At the productronica trade fair in Munich this November, the Fraunhofer Institute for Laser Technology ILT will be presenting Laser-Based Tape-Automated Bonding, LaserTAB for short. The experts from Aachen will be demonstrating how new battery cells and power electronics can be micro-welded more efficiently and precisely than ever before thanks to new optics and robot support.

Fraunhofer ILT from Aachen relies on a clever combination of robotics and a laser scanner with new optics as well as process monitoring, which it has developed...

Im Focus: The pyrenoid is a carbon-fixing liquid droplet

Plants and algae use the enzyme Rubisco to fix carbon dioxide, removing it from the atmosphere and converting it into biomass. Algae have figured out a way to increase the efficiency of carbon fixation. They gather most of their Rubisco into a ball-shaped microcompartment called the pyrenoid, which they flood with a high local concentration of carbon dioxide. A team of scientists at Princeton University, the Carnegie Institution for Science, Stanford University and the Max Plank Institute of Biochemistry have unravelled the mysteries of how the pyrenoid is assembled. These insights can help to engineer crops that remove more carbon dioxide from the atmosphere while producing more food.

A warming planet

Im Focus: Highly precise wiring in the Cerebral Cortex

Our brains house extremely complex neuronal circuits, whose detailed structures are still largely unknown. This is especially true for the so-called cerebral cortex of mammals, where among other things vision, thoughts or spatial orientation are being computed. Here the rules by which nerve cells are connected to each other are only partly understood. A team of scientists around Moritz Helmstaedter at the Frankfiurt Max Planck Institute for Brain Research and Helene Schmidt (Humboldt University in Berlin) have now discovered a surprisingly precise nerve cell connectivity pattern in the part of the cerebral cortex that is responsible for orienting the individual animal or human in space.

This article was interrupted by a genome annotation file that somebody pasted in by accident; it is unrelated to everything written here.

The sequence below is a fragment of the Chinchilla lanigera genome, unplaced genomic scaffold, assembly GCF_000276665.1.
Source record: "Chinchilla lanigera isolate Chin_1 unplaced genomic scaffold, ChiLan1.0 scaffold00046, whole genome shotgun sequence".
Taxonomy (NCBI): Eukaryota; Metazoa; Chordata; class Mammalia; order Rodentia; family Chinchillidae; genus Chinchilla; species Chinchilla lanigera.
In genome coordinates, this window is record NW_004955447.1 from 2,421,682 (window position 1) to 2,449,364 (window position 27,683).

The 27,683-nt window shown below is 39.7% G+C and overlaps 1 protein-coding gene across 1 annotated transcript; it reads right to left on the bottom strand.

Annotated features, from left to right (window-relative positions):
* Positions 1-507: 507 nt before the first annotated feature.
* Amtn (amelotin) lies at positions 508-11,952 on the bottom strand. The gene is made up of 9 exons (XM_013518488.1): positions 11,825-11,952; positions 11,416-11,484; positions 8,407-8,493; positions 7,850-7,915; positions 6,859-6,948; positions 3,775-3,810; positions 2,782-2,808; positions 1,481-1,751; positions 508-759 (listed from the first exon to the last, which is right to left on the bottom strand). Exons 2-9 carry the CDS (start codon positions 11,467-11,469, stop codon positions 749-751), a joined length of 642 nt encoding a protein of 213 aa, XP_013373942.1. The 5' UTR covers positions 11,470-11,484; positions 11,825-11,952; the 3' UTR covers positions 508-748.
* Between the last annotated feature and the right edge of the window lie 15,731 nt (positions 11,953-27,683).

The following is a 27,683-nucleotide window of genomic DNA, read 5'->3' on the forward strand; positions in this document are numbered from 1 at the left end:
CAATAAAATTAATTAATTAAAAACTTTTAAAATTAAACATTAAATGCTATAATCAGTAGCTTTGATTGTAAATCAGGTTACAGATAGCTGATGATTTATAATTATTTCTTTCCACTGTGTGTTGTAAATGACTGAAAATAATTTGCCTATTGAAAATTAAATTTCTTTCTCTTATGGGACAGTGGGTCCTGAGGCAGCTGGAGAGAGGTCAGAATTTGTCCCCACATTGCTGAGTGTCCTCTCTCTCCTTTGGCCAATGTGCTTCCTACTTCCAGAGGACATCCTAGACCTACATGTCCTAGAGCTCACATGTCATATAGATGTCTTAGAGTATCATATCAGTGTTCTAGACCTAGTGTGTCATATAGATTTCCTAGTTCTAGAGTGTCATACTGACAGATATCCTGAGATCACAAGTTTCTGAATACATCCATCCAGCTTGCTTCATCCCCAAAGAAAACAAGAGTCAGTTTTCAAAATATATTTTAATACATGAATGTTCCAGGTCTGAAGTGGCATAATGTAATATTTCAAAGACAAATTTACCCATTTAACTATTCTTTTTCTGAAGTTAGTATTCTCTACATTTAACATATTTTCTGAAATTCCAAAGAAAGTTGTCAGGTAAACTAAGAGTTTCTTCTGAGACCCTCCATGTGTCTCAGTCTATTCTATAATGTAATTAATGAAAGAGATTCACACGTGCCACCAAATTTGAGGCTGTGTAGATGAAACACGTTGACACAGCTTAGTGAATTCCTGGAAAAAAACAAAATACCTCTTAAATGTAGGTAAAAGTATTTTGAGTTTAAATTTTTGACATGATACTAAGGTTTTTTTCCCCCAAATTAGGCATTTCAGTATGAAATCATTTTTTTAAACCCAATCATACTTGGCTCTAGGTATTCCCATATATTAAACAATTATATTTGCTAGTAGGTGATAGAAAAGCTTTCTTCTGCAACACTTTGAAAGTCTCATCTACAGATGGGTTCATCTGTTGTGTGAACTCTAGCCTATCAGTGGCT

The researchers report online in Nature (Schmidt et al., 2017. Axonal synapse sorting in medial entorhinal cortex, DOI: 10.1038/nature24005) that synapses in...

Im Focus: Tiny lasers from a gallery of whispers

New technique promises tunable laser devices

Whispering gallery mode (WGM) resonators are used to make tiny micro-lasers, sensors, switches, routers and other devices. These tiny structures rely on a...

Im Focus: Ultrafast snapshots of relaxing electrons in solids

Using ultrafast flashes of laser and x-ray radiation, scientists at the Max Planck Institute of Quantum Optics (Garching, Germany) took snapshots of the briefest electron motion inside a solid material to date. The electron motion lasted only 750 billionths of the billionth of a second before it fainted, setting a new record of human capability to capture ultrafast processes inside solids!

When x-rays shine onto solid materials or large molecules, an electron is pushed away from its original place near the nucleus of the atom, leaving a hole...

All Focus news of the innovation-report >>>

Anzeige

Anzeige

Event News

“Lasers in Composites Symposium” in Aachen – from Science to Application

19.09.2017 | Event News

I-ESA 2018 – Call for Papers

12.09.2017 | Event News

EMBO at Basel Life, a new conference on current and emerging life science research

06.09.2017 | Event News

 
Latest News

Fraunhofer ISE Pushes World Record for Multicrystalline Silicon Solar Cells to 22.3 Percent

25.09.2017 | Power and Electrical Engineering

Usher syndrome: Gene therapy restores hearing and balance

25.09.2017 | Health and Medicine

An international team of physicists a coherent amplification effect in laser excited dielectrics

25.09.2017 | Physics and Astronomy

VideoLinks
B2B-VideoLinks
More VideoLinks >>>